Given that the federal carbon tax’s days could be numbered, we shouldn’t expect Alberta’s government to suddenly embrace carbon pricing. However, the key to countering Ottawa’s uneven and unfair application of the tax might just lie in a made-in-Alberta plan.
It was, ironically, the UCP that ushered in the federal carbon tax in Alberta. Once Rachel Notley’s carbon tax was scrapped, Justin Trudeau’s tax filled that void. After Alberta lost its constitutional challenge, the UCP government seemed out of ideas, other than to criticize the tax and hope that it would just go away.
Thanks to a potent cocktail of naiveties, ineptitude and short-sighted political calculations, the Liberals have done a remarkable job of turning public opinion against their own central climate change policy. Despite that, they remain in government and the tax remains in place.
There are many ways in which the feds have weakened their carbon pricing scheme, but three stand out: the three-year exemption for home heating oil (while still applying the tax to natural gas for home heating), accepting a de facto lower carbon price in Quebec (resulting from its cap-and-trade system), and pursuing an emissions cap on the oil and gas sector (the carbon price doesn’t otherwise distinguish between sources of emissions).
Sovereignty Act rhetoric aside, there’s not much Alberta can do on the emissions cap short of launching another court challenge. However, when it comes to the other two slights, Alberta could effectively counterpunch via our own carbon tax.
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The regulations around the federal carbon tax mandate is that it apply in provinces that do not have their own comparable provincial carbon pricing system. Rather than scrap the provincial carbon tax, the UCP could have simply adjusted it and kept the federal tax at bay.
Now, the expectation that any provincial carbon tax be comparable to the federal tax hasn’t gone away. However, the feds have sent some pretty clear signals about what they’re willing to tolerate. Alberta could seize on this.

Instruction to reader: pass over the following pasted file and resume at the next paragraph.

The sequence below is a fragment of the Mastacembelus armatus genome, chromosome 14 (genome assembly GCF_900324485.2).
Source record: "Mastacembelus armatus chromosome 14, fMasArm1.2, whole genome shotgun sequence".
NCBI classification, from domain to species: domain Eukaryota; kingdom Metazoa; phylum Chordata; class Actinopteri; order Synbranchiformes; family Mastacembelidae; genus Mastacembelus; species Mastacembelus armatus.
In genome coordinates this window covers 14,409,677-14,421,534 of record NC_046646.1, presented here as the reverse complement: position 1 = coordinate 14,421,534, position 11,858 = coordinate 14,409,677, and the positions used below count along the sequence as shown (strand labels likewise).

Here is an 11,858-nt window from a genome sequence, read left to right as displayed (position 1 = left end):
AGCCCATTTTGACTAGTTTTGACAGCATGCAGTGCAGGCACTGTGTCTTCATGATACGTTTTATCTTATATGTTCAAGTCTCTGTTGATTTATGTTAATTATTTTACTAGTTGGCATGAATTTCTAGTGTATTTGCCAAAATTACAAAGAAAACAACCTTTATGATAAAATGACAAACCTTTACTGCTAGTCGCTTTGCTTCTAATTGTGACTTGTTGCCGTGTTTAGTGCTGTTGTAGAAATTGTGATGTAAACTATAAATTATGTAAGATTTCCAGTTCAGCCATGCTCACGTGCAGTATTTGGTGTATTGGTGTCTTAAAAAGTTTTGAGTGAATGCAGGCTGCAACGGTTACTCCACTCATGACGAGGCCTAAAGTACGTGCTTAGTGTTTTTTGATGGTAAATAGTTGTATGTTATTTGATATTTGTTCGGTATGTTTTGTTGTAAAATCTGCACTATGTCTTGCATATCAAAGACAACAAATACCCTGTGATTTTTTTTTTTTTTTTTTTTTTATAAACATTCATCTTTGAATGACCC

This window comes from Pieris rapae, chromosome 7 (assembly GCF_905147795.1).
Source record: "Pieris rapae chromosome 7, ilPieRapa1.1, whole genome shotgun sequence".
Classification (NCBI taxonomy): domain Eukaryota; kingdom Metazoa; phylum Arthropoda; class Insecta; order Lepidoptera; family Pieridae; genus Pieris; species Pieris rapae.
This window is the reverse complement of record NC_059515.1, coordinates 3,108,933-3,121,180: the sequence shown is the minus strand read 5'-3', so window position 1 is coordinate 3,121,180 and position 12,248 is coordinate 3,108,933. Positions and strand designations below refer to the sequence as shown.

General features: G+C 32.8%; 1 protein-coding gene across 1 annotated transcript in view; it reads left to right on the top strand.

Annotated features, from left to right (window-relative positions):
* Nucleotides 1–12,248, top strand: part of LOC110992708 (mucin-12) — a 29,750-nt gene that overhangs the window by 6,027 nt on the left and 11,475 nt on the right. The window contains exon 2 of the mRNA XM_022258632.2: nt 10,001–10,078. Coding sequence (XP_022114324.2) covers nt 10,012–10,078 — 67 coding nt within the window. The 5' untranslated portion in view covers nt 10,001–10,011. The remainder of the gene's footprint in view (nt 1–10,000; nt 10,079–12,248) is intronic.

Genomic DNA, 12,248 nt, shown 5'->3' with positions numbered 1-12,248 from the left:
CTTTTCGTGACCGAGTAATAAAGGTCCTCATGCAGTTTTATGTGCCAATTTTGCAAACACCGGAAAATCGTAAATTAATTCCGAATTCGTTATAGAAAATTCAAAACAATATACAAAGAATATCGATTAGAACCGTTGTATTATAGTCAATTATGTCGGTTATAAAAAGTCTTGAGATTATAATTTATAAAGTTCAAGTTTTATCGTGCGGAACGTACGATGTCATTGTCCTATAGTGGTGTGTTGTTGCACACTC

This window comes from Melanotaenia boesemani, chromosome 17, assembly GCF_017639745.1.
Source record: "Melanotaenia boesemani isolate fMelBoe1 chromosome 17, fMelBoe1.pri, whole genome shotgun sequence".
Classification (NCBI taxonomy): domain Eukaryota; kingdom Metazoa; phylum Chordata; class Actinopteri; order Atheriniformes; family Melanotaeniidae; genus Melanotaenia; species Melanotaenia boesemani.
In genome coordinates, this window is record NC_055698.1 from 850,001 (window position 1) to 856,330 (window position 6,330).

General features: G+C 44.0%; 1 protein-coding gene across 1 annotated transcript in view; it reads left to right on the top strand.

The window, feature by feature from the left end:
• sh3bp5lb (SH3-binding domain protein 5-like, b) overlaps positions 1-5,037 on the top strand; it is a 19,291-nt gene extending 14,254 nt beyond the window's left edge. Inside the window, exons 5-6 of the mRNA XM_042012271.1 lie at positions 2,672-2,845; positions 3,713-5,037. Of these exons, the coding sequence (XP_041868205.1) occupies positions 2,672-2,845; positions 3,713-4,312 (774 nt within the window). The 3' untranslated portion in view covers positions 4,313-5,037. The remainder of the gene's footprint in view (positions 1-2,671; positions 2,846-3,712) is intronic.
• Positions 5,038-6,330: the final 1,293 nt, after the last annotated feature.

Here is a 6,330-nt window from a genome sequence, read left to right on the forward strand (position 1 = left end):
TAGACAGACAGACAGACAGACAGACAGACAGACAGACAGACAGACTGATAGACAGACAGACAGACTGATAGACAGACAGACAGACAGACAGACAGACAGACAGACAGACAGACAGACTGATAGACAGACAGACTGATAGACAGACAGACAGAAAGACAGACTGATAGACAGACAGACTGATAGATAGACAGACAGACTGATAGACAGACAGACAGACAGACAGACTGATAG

For example, if the federal government is unwilling to provide an exemption for natural gas for home heating, Alberta could simply do so with its own carbon tax. Ottawa is having a difficult time defending this new double standard; they’d have a pretty weak case for trying to force the hand of a province that offered similar relief to ratepayers.
Furthermore, if Ottawa is content with the price of carbon being lower in Quebec, how could it possibly object to an identical price in another province? The current rate of the federal carbon levy is $65 per tonne, but under Quebec’s system, the actual price is more like $40 per tonne. Whereas now Albertans are stuck paying the former, a made-in-Alberta levy could charge the latter.
Of course, the preference for the UCP and its supporters is no carbon tax at all. But we’ve been stuck with a carbon tax for several years now and may still be stuck with one for at least a couple more years. It’s an easy target for Alberta’s political leaders, but all those political points they’ve been racking up aren’t of much use in the real world.
It’s certainly possible that the Liberals, in full denial or ignorance of their own hypocrisy, would try to stop Alberta from following through on such a plan. But that would put the ball squarely in their court, which is the very scenario the premier has used to sell the Sovereignty Act: why challenge Ottawa in court when we can force them to take us to court?
If the next government in Ottawa chooses to scrap the federal carbon tax, Alberta could do likewise. But in the meantime, this could be a useful tool to shield Alberta from the craven whims of a flailing federal government.
“Afternoons with Rob Breakenridge” airs weekdays from 12:30 to 3 p.m. on QR Calgary